The use of intravascular contrast in magnetic resonance imaging (MRI) presents some unique challenges but researchers are finding new ways to tackle them using familiar contrast agents in unfamiliar ways.
The challenges of intravascular imaging
MRI is an extremely powerful tool for non-invasive imaging in both a preclinical setting and the clinic. It works by harnessing differences in the longitudinal and transverse relaxation time of water protons between different tissues. Contrast agents, such as those based on gadolinium (III), can increase relaxation times and consequently improve contrast enhancement.
Most MR contrast agents in use are of a low-molecular weight. This means they can be rapidly eliminated from the body – an important factor in limiting toxicity. However, it also results in a reduced window for high-resolution imaging, due to their short blood half-life, and they easily leak from the blood into the extracellular space in a non-specific manner. Both factors impede imaging accuracy.
In fields such as magnetic resonance angiography (MRA) and tumour imaging, there is therefore a need for contrast agents that can remain in the blood, organs or tumour tissue for extended periods of time.
Developments in macromolecular imaging agents
Researchers have made several attempts to overcome the drawbacks associated with low-molecular weight gadolinium-based agents. Strategies have included the use of gadolinium nanoparticles, developing agents that will couple to albumin in the blood serum and generating biodegradable high-molecular weight polymers.
Macromolecular gadolinium-based complexes have been shown to take much longer to clear from the body, which is highly advantageous for imaging but a major impediment to utility because of toxicity. This is because the longer the Gadolinium-based complex is in the body, the more likely it will be metabolised and release highly toxic gadolinium (III) ions.
The challenge is to find an ideal imaging macromolecule – one which will accumulate in the tissue of interest long enough to permit accurate high-resolution imaging before rapidly clearing from the body.
A novel gadolinium-based polymer
In a 2012 study, presented at the International Society for Magnetic Resonance in Medicine conference, Kirchherr et al. created a gadolinium-based macromolecule by conjugating the low-molecular weight Gd-DTPA to GadoSpin. GadoSpin is a gadolinium-based high molecular weight biodegradable polymer that is specifically intended for pre-clinical use.
The team found that the longitudinal and transverse relaxivities of the polymer were more than three times higher compared with Gd-DTPA alone, indicating a high level of contrast enhancement.
Following intravenous injection in mice, the researchers found that the Gd-DTPA polymer remained in the vascular system for a prolonged period of time. They estimated the half-life at around 2 hours in comparison to 6 minutes with Gd-DTPA alone. However, at 24 hours the polymer had still been completely eliminated, primarily through glomerular filtration.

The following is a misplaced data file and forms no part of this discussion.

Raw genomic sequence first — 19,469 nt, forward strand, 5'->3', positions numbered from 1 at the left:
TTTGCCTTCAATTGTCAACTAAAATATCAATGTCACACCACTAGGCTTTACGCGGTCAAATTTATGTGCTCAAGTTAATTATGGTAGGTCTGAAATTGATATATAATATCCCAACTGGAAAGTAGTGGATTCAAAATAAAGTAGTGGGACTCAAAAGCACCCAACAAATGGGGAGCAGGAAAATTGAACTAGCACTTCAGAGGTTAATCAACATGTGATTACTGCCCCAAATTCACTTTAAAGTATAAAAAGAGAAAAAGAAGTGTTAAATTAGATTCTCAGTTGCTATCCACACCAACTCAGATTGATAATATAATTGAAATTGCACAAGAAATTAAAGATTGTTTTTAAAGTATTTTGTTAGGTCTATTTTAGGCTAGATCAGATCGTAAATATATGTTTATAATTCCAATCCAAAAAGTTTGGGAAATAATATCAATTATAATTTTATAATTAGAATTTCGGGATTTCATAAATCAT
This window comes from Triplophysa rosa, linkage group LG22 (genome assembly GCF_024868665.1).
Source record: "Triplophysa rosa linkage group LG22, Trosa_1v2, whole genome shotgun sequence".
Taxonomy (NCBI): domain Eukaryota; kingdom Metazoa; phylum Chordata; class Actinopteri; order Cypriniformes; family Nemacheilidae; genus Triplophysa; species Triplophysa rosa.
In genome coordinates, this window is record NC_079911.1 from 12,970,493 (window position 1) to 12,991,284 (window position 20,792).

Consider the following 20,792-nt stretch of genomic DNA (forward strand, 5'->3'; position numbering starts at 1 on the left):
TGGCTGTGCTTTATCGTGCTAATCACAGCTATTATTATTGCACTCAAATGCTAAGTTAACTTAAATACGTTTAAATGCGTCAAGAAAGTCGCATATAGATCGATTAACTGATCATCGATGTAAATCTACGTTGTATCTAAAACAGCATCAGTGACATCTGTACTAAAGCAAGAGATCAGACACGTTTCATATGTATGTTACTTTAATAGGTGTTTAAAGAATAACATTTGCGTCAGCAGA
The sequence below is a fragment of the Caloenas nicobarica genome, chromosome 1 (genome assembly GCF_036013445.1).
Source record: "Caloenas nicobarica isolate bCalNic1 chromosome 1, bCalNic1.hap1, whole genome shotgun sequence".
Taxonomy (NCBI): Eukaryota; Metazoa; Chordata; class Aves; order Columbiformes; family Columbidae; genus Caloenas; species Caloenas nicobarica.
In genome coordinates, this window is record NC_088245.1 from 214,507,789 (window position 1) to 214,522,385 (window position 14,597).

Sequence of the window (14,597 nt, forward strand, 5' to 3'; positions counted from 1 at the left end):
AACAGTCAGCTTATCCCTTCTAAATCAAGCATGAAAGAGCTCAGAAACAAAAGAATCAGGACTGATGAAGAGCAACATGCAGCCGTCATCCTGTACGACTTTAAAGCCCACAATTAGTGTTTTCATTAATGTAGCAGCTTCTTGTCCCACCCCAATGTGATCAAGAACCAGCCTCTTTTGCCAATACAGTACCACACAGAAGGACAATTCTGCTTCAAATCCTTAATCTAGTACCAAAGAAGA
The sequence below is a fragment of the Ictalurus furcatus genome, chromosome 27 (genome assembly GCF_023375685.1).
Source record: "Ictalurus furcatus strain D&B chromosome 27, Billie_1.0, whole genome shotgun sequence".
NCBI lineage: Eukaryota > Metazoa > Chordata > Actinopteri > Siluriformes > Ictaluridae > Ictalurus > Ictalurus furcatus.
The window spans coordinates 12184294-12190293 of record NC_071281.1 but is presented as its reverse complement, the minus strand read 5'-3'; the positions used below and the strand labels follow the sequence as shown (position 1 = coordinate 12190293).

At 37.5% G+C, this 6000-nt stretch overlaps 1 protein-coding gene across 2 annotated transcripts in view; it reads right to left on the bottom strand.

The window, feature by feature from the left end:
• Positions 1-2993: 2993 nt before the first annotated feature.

By contrast, the signal intensity with Gd-DPTA alone rapidly decreased shortly after administration due to strong extravasation and fast renal elimination. Therefore, 35 minutes after administration, the polymer was still able to provide good enhancement of the blood vessels in the kidney, while in animals administered with Gd-DTPA, enhancement had returned to baseline levels.
The researchers say that their findings suggest that the polymer has optimal biocompatibility and clearance properties and the wide acquisition timeframe it provides could be ideal for use in MRA, as well as studies of renal structure and function.
Imaging systems in preclinical research
Kirchherr et al. used two Bruker instruments to conduct their research. The first - the minispec – was used to calculate the T1- and T2- relaxation times of water containing increasing concentrations of Gd-DTPA or polymeric Gd-DPTA.
In their in vivo experiments, the researchers used a small animal imaging MRI Bruker BioSpec scanner. The Bruker BioSpec range is available with field strengths from 4.7 to 21 Tesla. All BioSpec machines use Ultra Shield Refrigerated Magnet Technology which is designed to drastically reduce the magnetic field to which the operator is exposed. And, by harnessing the latest pulse tube cryo-cooler technology, BioSpec scanners deliver optimal artefact-free performance with no unwanted vibration. With bore widths from 11 to 40 cm, the BioSpec range can provide this level of imaging in all animals in the preclinical setting.
- Fink C, et al. Magnetic resonance angiography with blood-pool contrast agents: future applications. Eur Radiol 2007; 17 Suppl 2: B38-44.
- Kirchherr A, et al. (2012) Characterization of a novel gadolinium-based high molecular weight polymer as an intravascular MR contrast agent. Poster presented at ISMRM Annual Meeting, Melbourne, Australia.
- Lee GH, et al. Blood-pool and targeting MRI contrast agents: From Gd-chelates to Gd-nanoparticles. Eur J Inorg Chem 2012; 12: 1924-1933.
- Lu Z-R, et al. Polydisulfide Gd(III) chelates as biodegradable macromolecular magnetic resonance imaging contrast agents. Int J Nanomedicine 2006; 1: 31-40.
- Mohs AM & Lu Z-R. Gadolinium(III)-based blood-pool contrast agents for magnetic resonance imaging: status and clinical potential. Expert Opin Drug Deliv 2007; 4: 149-164.
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